Social sciences

The graph shows median earnings of graduates who achieved a degree in this subject area one, three and five years after graduating from here.

£16k

£16k

£23k

£23k

£26k

£26k

Note: this data only looks at employees (and not those who are self-employed or also studying) and covers a broad sample of graduates and the various paths they've taken, which might not always be a direct result of their degree.

Share this page

Expert tips for uni - straight to your inbox
Free to students, teachers and parents
Sign me up

This is what the university has told Ucas about the criteria they expect applicants to satisfy; some may be compulsory, others may be preferable.

Have a question about this info? Learn more here

This is the percentage of applicants to this course who received an offer last year, through Ucas.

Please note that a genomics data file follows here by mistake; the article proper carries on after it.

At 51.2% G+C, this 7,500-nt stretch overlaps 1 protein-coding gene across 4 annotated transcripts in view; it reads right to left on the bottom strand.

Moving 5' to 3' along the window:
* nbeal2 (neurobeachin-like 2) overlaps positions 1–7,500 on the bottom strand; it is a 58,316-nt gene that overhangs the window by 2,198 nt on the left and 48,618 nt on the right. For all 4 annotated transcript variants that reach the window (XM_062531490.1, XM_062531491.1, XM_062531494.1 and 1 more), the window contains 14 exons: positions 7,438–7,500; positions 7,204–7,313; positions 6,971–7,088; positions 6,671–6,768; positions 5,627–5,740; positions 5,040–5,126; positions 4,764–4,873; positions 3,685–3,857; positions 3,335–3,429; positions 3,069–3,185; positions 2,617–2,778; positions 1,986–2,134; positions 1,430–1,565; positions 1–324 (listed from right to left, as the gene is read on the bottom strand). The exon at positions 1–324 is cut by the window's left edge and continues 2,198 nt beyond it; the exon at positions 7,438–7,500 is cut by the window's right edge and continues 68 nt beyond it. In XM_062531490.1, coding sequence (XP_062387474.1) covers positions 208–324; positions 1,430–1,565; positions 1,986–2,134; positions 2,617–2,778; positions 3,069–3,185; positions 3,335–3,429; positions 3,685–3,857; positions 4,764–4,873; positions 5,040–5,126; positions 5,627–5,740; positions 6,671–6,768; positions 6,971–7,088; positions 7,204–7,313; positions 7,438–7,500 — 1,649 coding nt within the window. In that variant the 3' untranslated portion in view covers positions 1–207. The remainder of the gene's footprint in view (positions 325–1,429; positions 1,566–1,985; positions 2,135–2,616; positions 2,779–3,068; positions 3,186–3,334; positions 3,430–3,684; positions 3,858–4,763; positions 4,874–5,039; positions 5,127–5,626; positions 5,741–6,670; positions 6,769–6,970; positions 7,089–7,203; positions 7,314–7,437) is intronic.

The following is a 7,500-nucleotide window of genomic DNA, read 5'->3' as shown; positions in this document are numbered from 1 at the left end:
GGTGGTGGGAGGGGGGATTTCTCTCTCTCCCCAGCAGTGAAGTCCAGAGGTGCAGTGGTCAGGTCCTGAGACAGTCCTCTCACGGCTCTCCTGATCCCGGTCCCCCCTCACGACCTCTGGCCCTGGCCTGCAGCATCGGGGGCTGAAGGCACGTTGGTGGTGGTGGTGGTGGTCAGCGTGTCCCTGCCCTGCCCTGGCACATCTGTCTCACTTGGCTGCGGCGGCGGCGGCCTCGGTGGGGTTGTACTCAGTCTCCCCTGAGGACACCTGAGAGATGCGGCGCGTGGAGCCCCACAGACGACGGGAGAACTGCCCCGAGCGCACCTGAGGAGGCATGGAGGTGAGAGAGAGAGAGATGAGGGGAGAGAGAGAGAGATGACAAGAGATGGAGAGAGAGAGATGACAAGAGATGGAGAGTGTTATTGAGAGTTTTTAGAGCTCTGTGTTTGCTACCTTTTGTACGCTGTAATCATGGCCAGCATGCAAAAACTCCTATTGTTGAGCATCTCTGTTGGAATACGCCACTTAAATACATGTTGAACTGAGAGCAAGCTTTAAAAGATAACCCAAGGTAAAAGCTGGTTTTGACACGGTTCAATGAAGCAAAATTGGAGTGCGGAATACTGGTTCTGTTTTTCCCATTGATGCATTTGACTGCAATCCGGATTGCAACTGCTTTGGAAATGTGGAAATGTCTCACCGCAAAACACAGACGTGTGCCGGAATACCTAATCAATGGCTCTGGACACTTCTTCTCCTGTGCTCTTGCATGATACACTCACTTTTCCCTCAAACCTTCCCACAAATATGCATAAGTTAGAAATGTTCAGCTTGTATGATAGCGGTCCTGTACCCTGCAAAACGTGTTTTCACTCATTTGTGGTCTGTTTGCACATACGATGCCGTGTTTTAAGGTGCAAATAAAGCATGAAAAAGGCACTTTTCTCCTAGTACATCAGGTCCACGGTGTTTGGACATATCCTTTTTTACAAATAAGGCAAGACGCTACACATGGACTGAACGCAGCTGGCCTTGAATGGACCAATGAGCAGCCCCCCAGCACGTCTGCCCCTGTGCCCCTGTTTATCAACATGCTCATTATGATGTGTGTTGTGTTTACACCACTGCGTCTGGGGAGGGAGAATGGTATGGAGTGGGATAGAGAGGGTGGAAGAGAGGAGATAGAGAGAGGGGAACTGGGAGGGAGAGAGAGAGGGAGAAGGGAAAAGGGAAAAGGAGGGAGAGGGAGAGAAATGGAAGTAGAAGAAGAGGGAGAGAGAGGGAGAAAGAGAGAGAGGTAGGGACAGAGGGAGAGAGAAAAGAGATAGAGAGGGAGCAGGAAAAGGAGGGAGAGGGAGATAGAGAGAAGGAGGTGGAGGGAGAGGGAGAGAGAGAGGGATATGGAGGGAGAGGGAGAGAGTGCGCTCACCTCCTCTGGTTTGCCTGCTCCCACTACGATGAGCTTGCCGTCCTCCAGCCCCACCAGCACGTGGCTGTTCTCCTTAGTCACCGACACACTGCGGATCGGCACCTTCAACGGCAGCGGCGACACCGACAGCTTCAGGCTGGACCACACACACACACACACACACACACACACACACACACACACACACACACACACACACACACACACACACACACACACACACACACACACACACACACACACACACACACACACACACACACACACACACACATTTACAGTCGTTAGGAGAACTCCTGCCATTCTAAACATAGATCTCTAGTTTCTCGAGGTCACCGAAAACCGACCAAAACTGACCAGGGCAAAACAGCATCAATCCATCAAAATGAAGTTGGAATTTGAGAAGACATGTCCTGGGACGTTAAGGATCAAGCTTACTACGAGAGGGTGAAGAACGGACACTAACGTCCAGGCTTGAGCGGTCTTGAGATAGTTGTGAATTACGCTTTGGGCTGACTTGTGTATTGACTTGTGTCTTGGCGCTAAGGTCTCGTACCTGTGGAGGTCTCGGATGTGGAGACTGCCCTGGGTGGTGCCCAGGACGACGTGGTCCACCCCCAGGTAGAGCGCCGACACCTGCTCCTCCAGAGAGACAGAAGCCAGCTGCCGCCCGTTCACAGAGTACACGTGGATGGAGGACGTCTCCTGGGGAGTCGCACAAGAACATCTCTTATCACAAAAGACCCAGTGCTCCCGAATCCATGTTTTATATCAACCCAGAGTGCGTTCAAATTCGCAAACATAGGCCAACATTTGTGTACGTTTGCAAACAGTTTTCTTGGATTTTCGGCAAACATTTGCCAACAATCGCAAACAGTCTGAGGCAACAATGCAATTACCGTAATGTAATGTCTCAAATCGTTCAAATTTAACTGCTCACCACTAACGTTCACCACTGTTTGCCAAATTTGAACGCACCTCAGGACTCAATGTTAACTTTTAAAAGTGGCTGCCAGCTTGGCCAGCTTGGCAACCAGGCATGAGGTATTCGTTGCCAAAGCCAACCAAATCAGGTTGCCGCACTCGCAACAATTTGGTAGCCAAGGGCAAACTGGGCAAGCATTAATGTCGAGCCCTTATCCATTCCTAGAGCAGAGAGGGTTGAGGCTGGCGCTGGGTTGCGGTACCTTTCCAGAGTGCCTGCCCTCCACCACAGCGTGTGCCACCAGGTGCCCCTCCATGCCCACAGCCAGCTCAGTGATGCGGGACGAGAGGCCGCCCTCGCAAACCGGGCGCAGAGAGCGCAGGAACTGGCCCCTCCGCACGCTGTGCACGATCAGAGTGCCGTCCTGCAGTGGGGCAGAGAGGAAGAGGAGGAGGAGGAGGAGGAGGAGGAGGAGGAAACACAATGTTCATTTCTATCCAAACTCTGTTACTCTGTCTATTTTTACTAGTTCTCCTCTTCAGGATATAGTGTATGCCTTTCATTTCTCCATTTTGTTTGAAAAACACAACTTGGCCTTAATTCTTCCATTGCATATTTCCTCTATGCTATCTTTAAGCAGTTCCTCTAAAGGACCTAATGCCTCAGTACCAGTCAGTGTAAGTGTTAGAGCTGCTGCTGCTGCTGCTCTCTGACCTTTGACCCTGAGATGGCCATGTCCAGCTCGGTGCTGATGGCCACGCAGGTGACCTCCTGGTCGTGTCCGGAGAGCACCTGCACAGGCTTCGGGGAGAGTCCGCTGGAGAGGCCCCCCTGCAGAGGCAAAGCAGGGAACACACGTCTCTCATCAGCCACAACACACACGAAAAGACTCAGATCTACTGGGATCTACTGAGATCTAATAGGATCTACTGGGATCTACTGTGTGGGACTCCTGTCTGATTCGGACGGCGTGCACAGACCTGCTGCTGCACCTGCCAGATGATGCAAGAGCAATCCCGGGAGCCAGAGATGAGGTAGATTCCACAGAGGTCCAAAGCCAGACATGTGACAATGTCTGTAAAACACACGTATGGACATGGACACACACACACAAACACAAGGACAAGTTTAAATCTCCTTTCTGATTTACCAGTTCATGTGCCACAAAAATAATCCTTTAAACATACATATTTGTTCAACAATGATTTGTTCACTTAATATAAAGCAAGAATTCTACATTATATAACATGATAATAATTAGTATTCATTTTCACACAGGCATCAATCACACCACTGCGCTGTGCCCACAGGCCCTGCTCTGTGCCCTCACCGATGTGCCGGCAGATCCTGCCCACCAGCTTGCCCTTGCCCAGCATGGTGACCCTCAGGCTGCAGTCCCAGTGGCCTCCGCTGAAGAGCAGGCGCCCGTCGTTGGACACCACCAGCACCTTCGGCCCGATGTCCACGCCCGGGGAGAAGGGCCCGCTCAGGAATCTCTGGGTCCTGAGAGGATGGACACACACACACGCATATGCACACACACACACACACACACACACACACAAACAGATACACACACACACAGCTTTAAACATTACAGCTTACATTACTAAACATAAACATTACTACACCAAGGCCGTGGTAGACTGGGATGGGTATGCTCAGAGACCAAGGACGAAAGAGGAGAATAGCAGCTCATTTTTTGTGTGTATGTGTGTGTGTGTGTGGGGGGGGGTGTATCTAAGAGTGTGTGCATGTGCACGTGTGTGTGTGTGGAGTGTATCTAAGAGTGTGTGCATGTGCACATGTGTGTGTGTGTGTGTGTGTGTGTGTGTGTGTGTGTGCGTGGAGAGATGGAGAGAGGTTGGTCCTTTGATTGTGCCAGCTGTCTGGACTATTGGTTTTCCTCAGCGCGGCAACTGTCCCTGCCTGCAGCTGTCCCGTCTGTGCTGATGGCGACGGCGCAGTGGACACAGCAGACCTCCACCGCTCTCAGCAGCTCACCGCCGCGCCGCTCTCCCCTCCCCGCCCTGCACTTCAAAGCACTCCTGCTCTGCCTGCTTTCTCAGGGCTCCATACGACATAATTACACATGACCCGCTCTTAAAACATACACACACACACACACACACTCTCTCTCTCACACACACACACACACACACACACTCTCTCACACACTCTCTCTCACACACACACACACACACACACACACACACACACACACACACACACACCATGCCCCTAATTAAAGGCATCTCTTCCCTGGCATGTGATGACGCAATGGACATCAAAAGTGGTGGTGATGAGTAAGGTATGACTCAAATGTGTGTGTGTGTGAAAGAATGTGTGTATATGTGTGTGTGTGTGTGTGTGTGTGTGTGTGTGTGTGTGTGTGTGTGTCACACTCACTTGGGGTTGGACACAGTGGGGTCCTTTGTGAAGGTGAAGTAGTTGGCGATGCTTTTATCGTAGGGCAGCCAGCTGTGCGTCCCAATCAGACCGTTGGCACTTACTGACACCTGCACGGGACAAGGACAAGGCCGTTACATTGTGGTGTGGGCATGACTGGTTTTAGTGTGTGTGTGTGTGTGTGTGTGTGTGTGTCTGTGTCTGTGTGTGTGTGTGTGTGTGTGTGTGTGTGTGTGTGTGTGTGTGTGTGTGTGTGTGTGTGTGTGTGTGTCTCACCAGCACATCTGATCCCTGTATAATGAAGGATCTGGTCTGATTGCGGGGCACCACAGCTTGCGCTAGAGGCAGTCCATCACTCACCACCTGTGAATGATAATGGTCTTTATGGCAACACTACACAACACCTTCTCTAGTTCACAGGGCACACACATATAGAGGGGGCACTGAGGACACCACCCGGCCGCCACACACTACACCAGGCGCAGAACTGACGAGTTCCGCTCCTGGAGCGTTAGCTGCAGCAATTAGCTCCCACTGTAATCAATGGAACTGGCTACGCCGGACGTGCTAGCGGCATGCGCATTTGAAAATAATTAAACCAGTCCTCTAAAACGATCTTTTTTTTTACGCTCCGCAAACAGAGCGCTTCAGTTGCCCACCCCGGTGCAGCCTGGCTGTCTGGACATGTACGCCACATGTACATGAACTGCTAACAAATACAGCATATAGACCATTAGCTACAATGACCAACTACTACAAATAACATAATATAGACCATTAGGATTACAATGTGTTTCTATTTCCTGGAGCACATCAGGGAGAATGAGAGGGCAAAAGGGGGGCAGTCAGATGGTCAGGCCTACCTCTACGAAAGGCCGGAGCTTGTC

Have a question about this info? Learn more here

This is what the university has told Ucas about the course. Use it to get a quick idea about what makes it unique compared to similar courses, elsewhere.

Have a question about this info? Learn more here

Course location and department:

This is what the university has told Ucas about the course. Use it to get a quick idea about what makes it unique compared to similar courses, elsewhere.

Have a question about this info? Learn more here

Teaching Excellence Framework (TEF):

We've received this information from the Department for Education, via Ucas. This is how the university as a whole has been rated for its quality of teaching: gold silver or bronze. Note, not all universities have taken part in the TEF.